How does the BBC use RIPA?

Thursday 23 August 2012, 13:46

Jon Jacob Jon Jacob Editor, About the BBC Blog

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Editor's Note - Sian Healey is Head of Communications and Policy for TV Licensing. In this post she writes about the BBC's use of RIPA - the Regulation of Investigatory Powers Act.

I wanted to correct some news reports this week that wrongly stated that the BBC is one of several public bodies refusing to disclose whether they use the Regulation of Investigatory Powers Act (RIPA), the legislation which regulates the use of surveillance.

The story originated from a report published by Big Brother Watch, which sent Freedom of Information (FOI) requests to public bodies asking a number of questions, including how many times these powers have been used and for which offences. The report noted that a number of public authorities, including the BBC, "refuse to disclose how often, for what purpose and what type of surveillance they have undertaken".

In our response to Big Brother Watch we were entirely open about the fact that the BBC does use these powers through its TV Licensing team to detect evasion, a criminal offence. This happens only as a last resort when other less intrusive enforcement methods have been exhausted. This information has been confirmed by the BBC on many occasions in the past and is documented on the TV Licensing website under the fourth heading 'Detection'.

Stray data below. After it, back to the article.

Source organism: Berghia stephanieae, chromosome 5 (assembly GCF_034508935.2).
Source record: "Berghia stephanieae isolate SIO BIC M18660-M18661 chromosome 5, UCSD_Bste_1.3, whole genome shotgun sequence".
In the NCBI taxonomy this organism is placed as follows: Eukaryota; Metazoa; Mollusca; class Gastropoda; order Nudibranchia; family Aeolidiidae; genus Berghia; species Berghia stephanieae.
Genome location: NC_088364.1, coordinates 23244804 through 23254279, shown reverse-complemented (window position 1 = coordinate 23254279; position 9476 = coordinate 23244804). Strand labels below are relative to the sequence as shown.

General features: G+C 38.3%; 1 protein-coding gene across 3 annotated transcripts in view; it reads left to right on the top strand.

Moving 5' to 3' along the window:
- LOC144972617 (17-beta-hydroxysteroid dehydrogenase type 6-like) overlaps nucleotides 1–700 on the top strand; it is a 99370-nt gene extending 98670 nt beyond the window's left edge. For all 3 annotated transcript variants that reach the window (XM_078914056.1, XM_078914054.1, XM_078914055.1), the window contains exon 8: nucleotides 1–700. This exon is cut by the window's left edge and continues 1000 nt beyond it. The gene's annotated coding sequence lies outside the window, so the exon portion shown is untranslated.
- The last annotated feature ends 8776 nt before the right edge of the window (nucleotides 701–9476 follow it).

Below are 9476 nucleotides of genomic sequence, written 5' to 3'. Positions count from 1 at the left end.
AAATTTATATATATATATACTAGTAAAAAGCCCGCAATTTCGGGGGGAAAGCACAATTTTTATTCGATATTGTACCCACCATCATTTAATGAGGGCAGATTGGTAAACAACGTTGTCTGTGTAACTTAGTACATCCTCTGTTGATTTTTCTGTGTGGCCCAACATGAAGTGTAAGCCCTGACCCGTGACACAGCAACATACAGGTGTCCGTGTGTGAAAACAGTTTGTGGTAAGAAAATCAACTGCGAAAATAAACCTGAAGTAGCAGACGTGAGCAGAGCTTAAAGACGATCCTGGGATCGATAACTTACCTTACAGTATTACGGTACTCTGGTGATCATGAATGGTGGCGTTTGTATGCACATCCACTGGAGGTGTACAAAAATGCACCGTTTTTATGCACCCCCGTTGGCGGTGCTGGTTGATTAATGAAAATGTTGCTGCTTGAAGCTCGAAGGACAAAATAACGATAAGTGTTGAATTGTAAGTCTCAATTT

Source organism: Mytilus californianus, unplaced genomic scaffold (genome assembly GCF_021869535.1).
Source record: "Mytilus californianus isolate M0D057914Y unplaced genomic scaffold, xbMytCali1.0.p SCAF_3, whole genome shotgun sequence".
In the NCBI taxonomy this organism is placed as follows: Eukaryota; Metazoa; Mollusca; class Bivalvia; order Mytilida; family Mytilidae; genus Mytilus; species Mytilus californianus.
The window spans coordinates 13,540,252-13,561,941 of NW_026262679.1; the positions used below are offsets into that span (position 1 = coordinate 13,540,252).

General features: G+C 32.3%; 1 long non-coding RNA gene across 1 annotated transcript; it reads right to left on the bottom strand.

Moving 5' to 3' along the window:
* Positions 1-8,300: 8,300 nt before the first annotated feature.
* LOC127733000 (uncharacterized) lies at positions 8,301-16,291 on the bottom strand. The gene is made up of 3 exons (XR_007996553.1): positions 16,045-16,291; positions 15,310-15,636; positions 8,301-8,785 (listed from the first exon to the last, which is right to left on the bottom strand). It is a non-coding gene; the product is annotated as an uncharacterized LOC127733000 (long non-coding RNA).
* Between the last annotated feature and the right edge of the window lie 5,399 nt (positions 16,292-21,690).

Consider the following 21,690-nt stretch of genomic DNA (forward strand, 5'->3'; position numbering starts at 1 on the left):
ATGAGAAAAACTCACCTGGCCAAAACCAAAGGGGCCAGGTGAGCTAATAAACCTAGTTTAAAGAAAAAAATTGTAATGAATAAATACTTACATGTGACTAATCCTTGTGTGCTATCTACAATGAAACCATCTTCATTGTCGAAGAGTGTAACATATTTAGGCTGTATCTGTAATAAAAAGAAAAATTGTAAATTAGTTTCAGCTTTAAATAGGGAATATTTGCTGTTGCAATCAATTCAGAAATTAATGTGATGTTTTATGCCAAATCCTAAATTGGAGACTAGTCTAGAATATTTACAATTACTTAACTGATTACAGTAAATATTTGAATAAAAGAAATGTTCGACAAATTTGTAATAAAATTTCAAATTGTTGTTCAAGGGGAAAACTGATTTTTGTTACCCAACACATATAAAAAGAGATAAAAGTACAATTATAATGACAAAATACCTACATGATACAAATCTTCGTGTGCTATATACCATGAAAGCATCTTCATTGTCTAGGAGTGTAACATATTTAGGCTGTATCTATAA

However, we do not release details of exactly how and when detection is used. This is in order to ensure that people without a TV licence do not use this information to their advantage when attempting to evade the licence fee.

As these reports correctly state, the use of RIPA is perfectly legal. It is also worth noting that the BBC is inspected every two years by the Office of Surveillance Commissioners, the independent body which monitors legal compliance of RIPA. Their two most recent reports praised the responsible and professional way in which the BBC conducts RIPA investigations.

The BBC's sole use of RIPA is to detect TV Licence evasion on behalf of the vast majority of the population (95%) who pay their licence. Used responsibly, transparently and when there is no other option, we value the legislation as a useful way of helping to reduce evasion levels still further and enforce the law.

Sian Healey is Head of Communications and Policy for TV Licensing

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